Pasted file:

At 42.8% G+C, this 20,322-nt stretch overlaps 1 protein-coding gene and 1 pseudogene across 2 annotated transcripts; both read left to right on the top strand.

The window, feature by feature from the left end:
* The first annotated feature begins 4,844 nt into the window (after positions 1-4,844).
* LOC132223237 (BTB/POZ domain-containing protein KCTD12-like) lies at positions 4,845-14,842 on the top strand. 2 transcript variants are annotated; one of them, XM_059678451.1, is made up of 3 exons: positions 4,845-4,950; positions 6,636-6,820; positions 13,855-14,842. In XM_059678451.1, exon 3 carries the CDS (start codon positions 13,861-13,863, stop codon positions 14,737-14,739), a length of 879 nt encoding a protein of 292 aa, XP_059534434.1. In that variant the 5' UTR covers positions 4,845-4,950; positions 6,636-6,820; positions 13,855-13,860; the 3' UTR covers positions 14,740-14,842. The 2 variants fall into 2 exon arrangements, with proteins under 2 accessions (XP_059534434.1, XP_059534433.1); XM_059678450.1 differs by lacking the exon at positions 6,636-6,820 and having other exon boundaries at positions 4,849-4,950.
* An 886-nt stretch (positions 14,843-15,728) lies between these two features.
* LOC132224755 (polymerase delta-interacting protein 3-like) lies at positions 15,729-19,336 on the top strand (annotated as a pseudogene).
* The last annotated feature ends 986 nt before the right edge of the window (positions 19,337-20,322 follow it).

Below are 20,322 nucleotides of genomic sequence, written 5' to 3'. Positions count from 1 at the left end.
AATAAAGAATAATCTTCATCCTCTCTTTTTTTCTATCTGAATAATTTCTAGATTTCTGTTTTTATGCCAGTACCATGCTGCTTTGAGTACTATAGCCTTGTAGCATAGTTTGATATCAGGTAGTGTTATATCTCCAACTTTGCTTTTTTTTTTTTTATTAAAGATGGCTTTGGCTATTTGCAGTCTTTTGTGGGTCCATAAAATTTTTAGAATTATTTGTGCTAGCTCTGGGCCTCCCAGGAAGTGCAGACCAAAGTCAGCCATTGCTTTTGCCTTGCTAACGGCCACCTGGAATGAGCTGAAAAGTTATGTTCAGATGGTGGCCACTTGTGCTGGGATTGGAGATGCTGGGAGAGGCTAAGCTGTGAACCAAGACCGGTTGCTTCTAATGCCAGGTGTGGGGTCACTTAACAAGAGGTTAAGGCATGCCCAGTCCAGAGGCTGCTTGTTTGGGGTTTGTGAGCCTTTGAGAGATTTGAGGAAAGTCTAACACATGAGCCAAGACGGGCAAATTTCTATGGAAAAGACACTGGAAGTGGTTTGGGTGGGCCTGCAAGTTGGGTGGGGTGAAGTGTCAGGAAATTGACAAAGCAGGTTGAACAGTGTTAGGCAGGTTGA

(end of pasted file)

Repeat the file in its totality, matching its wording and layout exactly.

At 42.8% G+C, this 20,322-nt stretch overlaps 1 protein-coding gene and 1 pseudogene across 2 annotated transcripts; both read left to right on the top strand.

The window, feature by feature from the left end:
* The first annotated feature begins 4,844 nt into the window (after positions 1-4,844).
* LOC132223237 (BTB/POZ domain-containing protein KCTD12-like) lies at positions 4,845-14,842 on the top strand. 2 transcript variants are annotated; one of them, XM_059678451.1, is made up of 3 exons: positions 4,845-4,950; positions 6,636-6,820; positions 13,855-14,842. In XM_059678451.1, exon 3 carries the CDS (start codon positions 13,861-13,863, stop codon positions 14,737-14,739), a length of 879 nt encoding a protein of 292 aa, XP_059534434.1. In that variant the 5' UTR covers positions 4,845-4,950; positions 6,636-6,820; positions 13,855-13,860; the 3' UTR covers positions 14,740-14,842. The 2 variants fall into 2 exon arrangements, with proteins under 2 accessions (XP_059534434.1, XP_059534433.1); XM_059678450.1 differs by lacking the exon at positions 6,636-6,820 and having other exon boundaries at positions 4,849-4,950.
* An 886-nt stretch (positions 14,843-15,728) lies between these two features.
* LOC132224755 (polymerase delta-interacting protein 3-like) lies at positions 15,729-19,336 on the top strand (annotated as a pseudogene).
* The last annotated feature ends 986 nt before the right edge of the window (positions 19,337-20,322 follow it).

Below are 20,322 nucleotides of genomic sequence, written 5' to 3'. Positions count from 1 at the left end.
AATAAAGAATAATCTTCATCCTCTCTTTTTTTCTATCTGAATAATTTCTAGATTTCTGTTTTTATGCCAGTACCATGCTGCTTTGAGTACTATAGCCTTGTAGCATAGTTTGATATCAGGTAGTGTTATATCTCCAACTTTGCTTTTTTTTTTTTTATTAAAGATGGCTTTGGCTATTTGCAGTCTTTTGTGGGTCCATAAAATTTTTAGAATTATTTGTGCTAGCTCTGGGCCTCCCAGGAAGTGCAGACCAAAGTCAGCCATTGCTTTTGCCTTGCTAACGGCCACCTGGAATGAGCTGAAAAGTTATGTTCAGATGGTGGCCACTTGTGCTGGGATTGGAGATGCTGGGAGAGGCTAAGCTGTGAACCAAGACCGGTTGCTTCTAATGCCAGGTGTGGGGTCACTTAACAAGAGGTTAAGGCATGCCCAGTCCAGAGGCTGCTTGTTTGGGGTTTGTGAGCCTTTGAGAGATTTGAGGAAAGTCTAACACATGAGCCAAGACGGGCAAATTTCTATGGAAAAGACACTGGAAGTGGTTTGGGTGGGCCTGCAAGTTGGGTGGGGTGAAGTGTCAGGAAATTGACAAAGCAGGTTGAACAGTGTTAGGCAGGTTGA